Any cause for concern re a supplier’s activity will be immediately reported via the employees management chain and to the Head of Procurement, Commercial Services Group.
In accordance with the CSG Contract Management Policy, purchasers will undertake periodic reviews of suppliers that will include reviewing Modern Slavery compliance.
Requirements on Suppliers
This Sourcing Code of Practice (SCOP) sets out our expectations of suppliers on issues such as pay, working hours, child labour, worker rights and representation. The provisions mirror the Ethical Trading Initiative (ETI) Base Code.
The ETI Base Code is founded on the conventions of the International Labour Organisation (ILO) and is an internationally recognised code of labour practice agreed amongst business, NGO and Trade Union members of the ETI. It is an accessible standard against which we can assess progress on labour rights through our supply chains. CSG believe that the application of the SCOP enables real and practical steps to be taken towards improving social conditions in our supply chains.
Suppliers are expected to comply with the provisions of the SCOP, or if there are areas where they are not able to comply, they should explain how their policies, processes and standards address the fundamental principles of that provision and how their standards were developed in collaboration with workers.
We have compliance programmes to monitor adherence to the SCOP through risk assessment and ethical auditing. This information is used to decide if we will source or continue to source from a supplier. We will work with suppliers to support necessary improvements but will take action if they are not prepared to make improvements.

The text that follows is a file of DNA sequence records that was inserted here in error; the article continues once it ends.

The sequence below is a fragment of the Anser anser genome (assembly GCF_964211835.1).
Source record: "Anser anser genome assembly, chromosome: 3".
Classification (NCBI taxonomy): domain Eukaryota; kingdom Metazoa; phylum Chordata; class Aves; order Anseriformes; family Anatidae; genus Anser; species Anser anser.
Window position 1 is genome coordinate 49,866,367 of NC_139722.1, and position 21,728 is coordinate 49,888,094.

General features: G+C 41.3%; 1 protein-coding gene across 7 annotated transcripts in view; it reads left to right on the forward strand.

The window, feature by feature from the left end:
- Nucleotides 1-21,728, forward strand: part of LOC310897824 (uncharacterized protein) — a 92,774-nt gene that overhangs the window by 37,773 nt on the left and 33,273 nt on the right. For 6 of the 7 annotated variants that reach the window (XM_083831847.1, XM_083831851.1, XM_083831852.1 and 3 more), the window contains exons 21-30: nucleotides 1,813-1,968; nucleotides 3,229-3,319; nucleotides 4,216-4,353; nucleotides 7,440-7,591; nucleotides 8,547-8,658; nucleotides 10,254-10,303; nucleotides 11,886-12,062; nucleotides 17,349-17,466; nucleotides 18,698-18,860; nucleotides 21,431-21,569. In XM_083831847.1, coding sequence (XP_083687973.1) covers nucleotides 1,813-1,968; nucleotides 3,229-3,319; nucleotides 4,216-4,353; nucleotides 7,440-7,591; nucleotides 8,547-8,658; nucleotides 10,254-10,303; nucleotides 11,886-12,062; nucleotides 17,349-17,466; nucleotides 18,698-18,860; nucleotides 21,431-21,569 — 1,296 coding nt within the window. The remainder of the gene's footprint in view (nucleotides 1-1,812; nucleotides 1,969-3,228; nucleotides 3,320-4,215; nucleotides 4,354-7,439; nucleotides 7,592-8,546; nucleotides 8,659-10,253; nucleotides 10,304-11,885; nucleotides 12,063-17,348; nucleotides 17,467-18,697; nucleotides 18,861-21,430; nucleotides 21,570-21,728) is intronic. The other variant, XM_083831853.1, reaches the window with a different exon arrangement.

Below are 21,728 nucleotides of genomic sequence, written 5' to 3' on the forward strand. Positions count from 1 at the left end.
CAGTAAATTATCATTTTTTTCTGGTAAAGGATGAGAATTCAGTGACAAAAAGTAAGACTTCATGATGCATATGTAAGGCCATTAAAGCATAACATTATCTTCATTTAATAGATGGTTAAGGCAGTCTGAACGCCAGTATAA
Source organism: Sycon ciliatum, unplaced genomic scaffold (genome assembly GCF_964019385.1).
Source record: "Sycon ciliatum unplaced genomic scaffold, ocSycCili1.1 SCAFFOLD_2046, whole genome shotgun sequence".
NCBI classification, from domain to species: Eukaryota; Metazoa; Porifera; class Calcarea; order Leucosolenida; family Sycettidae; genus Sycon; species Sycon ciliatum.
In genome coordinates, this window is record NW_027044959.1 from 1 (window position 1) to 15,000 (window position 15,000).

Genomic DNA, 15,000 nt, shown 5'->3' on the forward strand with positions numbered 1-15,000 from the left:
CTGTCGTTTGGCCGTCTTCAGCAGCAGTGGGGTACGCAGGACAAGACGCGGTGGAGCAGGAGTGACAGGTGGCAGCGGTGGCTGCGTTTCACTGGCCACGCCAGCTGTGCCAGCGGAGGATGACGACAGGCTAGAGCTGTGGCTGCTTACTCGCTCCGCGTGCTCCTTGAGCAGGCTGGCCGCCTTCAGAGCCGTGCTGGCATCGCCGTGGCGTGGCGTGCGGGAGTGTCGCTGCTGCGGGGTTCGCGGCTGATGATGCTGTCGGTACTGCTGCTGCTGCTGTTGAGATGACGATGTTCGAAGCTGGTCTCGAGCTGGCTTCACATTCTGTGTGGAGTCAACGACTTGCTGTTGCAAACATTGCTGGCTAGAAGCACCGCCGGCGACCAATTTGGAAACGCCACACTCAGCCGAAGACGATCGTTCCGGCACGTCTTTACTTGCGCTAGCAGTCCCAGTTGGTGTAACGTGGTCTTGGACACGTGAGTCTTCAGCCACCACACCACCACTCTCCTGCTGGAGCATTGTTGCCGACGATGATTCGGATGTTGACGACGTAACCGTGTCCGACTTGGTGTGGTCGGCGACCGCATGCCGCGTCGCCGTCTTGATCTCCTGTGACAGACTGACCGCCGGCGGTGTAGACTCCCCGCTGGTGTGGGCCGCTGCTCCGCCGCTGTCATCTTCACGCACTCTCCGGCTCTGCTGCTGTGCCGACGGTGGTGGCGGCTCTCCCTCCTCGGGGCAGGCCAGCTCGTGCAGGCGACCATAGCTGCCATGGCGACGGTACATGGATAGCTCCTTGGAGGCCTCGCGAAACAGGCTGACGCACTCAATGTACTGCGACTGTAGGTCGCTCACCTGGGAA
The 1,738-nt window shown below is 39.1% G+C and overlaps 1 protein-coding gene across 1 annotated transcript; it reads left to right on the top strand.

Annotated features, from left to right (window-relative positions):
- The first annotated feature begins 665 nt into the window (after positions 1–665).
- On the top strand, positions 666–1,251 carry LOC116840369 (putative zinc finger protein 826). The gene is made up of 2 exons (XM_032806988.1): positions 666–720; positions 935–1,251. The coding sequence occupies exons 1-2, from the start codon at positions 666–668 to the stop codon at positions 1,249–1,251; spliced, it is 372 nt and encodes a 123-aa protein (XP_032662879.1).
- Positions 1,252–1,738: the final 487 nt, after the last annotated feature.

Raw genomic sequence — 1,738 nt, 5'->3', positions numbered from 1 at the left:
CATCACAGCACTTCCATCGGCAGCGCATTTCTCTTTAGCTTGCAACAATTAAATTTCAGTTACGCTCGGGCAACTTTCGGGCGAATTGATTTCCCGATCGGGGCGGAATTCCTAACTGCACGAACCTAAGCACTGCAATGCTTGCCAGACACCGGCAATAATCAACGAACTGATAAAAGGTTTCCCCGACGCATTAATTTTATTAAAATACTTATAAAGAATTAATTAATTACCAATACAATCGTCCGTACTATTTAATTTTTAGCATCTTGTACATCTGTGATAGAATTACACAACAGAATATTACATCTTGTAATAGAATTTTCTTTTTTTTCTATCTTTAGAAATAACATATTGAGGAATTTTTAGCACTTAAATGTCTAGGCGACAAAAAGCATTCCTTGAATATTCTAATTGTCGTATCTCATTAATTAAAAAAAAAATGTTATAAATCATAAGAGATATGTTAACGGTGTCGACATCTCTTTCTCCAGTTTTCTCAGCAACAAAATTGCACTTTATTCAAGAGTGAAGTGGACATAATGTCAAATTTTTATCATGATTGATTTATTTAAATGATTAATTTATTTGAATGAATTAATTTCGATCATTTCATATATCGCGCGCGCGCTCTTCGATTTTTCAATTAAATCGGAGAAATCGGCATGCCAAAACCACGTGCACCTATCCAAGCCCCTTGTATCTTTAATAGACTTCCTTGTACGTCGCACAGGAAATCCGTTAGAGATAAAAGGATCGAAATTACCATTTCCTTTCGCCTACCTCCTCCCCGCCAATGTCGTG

CSG embraces the UK’s Modern Slavery Act and the duty it places on businesses to disclose publicly the steps they are taking to tackle forced labour and human trafficking. We recommend that our suppliers conduct risk assessments to understand areas of vulnerability, raise awareness of the risks internally and externally, and establish clear policies and due diligence processes.
The SCOP is applicable to all suppliers of goods and services, including brand and own brand suppliers in all sourcing countries. Suppliers are expected to establish management systems for implementing the SCOP and maintain records demonstrating compliance. It is important that their workers and those in their supply chains understand their rights set out in the SCOP.
In applying the SCOP, suppliers must also comply with all relevant national and other applicable laws. Companies trading with CSG are expected to be compliant in meeting their contractual requirements and all relevant CSG policies.
Principles of the SCOP
- Employment is freely chosen
- There is no forced, bonded, or involuntary prison
- Workers are not required to lodge their identity papers with their employer and are free to leave their employer after reasonable notice.
- Freedom of association and the right to collective bargaining are respected
- Workers, without distinction, have the right to join or form trade unions of their own choosing and to bargain collectively
- The employer adopts an open attitude towards the activities of trade unions and their organisational activities.